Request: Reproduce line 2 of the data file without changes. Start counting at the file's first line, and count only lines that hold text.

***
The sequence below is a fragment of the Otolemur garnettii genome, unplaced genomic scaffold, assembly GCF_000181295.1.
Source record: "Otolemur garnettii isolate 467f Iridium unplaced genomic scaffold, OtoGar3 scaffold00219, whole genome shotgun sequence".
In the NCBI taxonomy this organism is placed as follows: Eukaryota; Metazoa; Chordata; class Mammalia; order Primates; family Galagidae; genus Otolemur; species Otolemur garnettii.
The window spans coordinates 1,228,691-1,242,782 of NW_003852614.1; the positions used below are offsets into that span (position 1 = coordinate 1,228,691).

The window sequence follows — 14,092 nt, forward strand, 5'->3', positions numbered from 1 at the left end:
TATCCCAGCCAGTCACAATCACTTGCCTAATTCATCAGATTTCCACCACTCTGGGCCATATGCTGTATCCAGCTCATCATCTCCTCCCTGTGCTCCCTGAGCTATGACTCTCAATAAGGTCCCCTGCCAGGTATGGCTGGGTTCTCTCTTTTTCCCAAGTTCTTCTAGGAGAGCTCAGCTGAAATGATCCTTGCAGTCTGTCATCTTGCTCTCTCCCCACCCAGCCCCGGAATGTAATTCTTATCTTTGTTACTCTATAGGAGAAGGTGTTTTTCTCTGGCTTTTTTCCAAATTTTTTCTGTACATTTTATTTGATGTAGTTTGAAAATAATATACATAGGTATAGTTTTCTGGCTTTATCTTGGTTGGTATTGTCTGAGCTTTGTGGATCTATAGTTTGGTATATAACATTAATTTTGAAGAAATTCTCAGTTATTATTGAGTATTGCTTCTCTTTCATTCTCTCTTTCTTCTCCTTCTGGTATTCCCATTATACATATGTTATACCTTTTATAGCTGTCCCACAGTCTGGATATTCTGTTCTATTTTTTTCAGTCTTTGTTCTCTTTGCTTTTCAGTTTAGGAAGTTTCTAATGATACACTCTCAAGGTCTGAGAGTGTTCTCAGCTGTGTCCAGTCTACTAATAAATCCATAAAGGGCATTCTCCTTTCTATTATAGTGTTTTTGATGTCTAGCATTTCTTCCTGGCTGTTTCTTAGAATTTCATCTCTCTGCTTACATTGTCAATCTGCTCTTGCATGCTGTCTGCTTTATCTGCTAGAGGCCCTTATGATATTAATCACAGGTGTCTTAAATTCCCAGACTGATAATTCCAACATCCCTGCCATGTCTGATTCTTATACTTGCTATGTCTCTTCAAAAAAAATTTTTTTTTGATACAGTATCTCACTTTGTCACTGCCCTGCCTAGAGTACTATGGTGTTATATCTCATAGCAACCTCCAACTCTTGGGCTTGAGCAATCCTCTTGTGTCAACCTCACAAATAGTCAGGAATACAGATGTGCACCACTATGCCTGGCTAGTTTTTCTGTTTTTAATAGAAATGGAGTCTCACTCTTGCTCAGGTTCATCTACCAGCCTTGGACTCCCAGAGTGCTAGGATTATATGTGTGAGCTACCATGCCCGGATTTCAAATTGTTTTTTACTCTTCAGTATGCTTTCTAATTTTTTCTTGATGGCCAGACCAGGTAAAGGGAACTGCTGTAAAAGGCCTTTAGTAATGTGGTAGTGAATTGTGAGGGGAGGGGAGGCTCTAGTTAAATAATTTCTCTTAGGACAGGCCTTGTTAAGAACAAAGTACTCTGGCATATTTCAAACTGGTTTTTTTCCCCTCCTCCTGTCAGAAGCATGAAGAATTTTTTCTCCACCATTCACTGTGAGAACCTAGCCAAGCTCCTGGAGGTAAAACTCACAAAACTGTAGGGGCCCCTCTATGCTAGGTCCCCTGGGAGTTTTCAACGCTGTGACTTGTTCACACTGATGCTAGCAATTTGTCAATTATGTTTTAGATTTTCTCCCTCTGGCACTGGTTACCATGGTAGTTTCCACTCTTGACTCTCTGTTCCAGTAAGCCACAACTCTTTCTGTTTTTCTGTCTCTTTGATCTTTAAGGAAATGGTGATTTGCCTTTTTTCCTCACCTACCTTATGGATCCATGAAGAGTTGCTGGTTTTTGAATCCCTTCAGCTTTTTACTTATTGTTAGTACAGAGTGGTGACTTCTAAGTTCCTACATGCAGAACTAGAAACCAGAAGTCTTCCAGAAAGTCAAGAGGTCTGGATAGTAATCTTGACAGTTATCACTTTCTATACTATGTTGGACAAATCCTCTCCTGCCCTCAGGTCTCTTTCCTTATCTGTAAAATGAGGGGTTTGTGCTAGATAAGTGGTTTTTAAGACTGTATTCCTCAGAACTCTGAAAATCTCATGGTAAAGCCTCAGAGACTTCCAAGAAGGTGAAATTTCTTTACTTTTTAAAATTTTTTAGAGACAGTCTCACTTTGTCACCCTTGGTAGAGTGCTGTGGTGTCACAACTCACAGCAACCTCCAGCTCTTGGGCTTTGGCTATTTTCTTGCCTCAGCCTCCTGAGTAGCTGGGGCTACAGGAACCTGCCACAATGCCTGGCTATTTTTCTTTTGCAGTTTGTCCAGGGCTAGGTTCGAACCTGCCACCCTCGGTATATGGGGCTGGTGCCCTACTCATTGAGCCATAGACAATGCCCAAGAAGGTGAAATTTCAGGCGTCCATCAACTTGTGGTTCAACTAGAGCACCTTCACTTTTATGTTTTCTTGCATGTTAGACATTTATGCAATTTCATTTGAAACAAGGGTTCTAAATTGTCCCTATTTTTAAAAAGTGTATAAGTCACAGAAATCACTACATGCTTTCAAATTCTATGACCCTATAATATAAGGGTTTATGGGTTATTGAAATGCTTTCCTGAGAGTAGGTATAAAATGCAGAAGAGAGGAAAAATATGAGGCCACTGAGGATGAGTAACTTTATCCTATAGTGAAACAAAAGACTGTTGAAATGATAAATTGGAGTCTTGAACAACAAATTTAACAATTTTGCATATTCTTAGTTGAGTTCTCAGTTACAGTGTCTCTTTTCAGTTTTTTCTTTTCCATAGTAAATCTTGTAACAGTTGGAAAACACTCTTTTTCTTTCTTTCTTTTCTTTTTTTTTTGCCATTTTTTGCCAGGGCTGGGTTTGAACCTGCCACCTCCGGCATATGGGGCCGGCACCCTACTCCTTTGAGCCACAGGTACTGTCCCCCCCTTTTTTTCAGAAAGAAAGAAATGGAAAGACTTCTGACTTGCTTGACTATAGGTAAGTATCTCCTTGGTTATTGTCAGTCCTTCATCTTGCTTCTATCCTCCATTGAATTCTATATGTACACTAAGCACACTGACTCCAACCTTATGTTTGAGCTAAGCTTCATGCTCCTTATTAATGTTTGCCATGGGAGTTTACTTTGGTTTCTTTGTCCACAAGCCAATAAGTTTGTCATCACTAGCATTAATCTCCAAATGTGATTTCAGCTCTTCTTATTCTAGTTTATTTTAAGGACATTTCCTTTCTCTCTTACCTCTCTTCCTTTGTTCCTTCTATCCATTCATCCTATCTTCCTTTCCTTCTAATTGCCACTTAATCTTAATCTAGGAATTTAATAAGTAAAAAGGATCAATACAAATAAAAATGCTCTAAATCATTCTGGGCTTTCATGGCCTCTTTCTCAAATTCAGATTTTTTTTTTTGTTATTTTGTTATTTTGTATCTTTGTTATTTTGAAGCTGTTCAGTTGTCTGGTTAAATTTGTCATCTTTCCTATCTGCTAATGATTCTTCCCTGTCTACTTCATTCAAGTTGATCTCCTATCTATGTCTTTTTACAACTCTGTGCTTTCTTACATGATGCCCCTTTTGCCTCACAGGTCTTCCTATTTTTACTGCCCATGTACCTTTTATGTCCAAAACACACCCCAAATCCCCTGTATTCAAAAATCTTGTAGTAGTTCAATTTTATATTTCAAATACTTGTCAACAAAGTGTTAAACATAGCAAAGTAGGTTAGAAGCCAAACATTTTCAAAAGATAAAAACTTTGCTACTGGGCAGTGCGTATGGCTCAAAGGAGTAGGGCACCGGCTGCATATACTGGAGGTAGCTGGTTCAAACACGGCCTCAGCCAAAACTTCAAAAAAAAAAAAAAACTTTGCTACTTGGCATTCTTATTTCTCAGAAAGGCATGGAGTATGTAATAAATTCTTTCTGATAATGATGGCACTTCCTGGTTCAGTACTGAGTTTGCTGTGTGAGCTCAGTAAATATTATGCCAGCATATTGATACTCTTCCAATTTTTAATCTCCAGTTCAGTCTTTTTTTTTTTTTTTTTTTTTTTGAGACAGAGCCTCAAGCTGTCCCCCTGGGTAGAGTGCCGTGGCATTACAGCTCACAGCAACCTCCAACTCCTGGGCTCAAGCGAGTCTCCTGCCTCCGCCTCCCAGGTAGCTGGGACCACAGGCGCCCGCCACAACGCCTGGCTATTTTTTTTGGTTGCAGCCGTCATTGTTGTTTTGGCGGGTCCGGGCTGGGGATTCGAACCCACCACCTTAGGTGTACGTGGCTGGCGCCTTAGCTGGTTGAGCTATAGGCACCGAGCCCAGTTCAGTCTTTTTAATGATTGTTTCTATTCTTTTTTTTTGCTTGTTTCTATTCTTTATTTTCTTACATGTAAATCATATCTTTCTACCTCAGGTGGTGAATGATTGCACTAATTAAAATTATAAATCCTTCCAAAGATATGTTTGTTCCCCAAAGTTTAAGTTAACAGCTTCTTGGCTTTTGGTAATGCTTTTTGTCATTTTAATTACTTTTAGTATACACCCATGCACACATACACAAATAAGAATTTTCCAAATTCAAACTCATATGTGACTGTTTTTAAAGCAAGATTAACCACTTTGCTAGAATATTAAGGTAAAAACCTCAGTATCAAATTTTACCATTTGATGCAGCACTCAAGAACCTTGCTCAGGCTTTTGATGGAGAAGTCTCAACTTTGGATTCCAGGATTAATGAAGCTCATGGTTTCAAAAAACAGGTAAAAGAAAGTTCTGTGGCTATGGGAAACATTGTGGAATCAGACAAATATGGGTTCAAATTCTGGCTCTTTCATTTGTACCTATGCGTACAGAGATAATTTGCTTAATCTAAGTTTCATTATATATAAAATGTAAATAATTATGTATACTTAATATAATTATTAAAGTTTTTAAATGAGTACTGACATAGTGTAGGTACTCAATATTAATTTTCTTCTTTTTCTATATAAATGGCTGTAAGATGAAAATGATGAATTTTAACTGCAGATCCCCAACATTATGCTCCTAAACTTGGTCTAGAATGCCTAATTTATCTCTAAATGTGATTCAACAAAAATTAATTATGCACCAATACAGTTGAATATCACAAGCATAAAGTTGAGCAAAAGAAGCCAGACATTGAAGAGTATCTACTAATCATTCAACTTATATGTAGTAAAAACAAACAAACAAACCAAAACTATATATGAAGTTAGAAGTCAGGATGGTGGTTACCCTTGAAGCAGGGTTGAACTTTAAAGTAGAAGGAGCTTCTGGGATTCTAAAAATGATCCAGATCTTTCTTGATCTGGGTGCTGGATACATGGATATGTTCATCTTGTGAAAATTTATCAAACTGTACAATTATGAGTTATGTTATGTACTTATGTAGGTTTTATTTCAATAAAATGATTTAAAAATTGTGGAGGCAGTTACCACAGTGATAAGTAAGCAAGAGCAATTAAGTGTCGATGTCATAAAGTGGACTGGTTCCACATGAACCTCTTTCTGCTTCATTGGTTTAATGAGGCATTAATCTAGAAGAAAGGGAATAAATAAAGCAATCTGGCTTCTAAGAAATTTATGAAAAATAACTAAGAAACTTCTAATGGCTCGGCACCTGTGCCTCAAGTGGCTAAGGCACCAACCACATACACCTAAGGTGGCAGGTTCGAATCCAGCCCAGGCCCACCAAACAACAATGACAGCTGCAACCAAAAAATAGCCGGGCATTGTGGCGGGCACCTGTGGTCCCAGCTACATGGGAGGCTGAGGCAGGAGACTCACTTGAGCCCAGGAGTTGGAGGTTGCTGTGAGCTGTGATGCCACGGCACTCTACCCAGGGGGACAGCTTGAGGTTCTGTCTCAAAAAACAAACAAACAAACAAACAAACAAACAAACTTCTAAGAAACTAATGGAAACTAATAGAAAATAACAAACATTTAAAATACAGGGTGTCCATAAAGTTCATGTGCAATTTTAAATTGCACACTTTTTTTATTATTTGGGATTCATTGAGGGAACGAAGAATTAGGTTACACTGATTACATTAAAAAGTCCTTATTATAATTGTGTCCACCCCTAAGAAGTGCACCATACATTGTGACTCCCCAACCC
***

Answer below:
Source record: "Otolemur garnettii isolate 467f Iridium unplaced genomic scaffold, OtoGar3 scaffold00219, whole genome shotgun sequence".